It seems that global rankings might not be entirely terrible
The Chronicle carries an item on a report suggesting, somewhat surprisingly, that there are some benefits arising from league tables.
The report, “Impact of College Rankings on Institutional Decision Making: Four Country Case Studies,” comments that more than 40 countries have rankings systems, which it describes as “entrenched.”
The report, which is based on interviews with people at more than 20 higher-education institutions in the four countries, seeks to determine what role rankings play on their campuses and to suggest lessons for American institutions. While criticizing the impact of rankings in ways that will be familiar to American readers — skewing priorities, warping hiring decisions, hurting disadvantaged students, and so forth — the interview subjects say that rankings can have positive effects.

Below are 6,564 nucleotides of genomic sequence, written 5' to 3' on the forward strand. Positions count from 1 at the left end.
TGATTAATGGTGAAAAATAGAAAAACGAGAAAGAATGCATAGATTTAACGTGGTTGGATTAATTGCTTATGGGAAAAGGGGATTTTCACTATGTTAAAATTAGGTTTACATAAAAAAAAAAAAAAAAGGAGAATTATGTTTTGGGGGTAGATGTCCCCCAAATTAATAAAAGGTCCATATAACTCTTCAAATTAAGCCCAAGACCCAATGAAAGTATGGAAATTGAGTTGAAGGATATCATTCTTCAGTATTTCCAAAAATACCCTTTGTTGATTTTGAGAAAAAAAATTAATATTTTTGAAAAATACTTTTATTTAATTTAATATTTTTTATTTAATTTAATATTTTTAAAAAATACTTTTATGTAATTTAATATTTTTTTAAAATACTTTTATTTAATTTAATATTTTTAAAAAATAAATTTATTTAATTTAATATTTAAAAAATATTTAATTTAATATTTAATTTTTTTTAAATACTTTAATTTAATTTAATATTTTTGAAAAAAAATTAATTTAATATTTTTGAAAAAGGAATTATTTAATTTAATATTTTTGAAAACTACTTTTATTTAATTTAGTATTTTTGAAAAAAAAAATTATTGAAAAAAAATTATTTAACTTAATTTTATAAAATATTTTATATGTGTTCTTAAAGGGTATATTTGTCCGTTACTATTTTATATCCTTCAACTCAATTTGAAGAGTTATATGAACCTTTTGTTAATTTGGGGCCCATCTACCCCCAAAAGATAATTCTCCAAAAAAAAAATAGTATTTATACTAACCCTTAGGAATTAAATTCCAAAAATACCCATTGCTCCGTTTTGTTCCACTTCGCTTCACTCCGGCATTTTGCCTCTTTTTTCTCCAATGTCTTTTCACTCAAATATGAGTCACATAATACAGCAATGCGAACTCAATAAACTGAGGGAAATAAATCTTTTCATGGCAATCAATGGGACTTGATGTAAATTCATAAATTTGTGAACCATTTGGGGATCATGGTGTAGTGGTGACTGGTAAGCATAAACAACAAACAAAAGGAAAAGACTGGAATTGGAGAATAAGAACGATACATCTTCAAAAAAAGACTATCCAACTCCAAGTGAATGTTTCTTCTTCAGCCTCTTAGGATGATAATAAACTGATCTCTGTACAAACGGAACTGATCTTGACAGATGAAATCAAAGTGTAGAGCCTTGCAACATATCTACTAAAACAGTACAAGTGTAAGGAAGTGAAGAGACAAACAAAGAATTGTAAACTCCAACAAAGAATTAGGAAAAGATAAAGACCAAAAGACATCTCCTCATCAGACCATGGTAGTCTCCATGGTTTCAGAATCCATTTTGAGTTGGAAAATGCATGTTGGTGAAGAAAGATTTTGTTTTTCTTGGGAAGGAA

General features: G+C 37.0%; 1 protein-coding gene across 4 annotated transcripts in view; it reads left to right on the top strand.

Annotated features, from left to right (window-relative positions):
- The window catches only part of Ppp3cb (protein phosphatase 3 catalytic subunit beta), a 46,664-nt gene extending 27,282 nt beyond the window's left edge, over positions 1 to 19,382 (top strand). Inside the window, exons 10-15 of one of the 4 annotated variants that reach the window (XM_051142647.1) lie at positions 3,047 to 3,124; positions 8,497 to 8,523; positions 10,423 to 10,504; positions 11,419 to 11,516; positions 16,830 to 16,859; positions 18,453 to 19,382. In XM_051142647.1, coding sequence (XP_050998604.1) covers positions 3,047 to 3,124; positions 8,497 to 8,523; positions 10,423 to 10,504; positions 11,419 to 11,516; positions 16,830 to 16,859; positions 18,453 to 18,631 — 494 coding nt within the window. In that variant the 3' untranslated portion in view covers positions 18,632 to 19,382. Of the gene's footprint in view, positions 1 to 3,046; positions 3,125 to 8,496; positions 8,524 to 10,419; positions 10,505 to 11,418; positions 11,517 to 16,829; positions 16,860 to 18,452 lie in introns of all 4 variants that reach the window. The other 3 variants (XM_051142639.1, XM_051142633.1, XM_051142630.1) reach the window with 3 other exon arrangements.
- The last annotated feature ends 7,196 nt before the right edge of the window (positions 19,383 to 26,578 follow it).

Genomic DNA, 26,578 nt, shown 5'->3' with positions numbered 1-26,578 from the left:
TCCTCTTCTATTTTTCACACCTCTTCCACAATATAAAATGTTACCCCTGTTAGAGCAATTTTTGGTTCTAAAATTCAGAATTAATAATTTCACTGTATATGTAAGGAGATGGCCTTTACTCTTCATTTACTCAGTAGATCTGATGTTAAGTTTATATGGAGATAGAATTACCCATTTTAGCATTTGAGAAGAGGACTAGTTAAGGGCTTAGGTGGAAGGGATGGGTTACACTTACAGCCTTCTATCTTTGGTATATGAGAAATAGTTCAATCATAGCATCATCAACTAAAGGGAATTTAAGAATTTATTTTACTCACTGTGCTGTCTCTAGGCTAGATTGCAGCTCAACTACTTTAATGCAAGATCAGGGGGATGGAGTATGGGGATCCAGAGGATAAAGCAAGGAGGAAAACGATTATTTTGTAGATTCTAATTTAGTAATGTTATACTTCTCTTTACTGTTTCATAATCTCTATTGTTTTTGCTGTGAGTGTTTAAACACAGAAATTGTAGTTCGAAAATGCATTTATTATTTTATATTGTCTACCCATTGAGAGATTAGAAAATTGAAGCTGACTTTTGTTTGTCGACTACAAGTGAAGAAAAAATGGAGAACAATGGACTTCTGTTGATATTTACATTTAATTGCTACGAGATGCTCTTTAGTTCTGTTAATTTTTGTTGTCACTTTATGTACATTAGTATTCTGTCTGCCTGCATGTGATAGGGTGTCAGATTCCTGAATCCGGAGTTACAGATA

Among them are better decision making based on data, better teaching and learning, prompt recognition and easy copying of model programs, and increased collaboration, not just competition, among peer institutions.
However, all require decisive action by institutions – steps which they should be undertaking in any case – and it is far from clear that these positives outweigh the many negatives.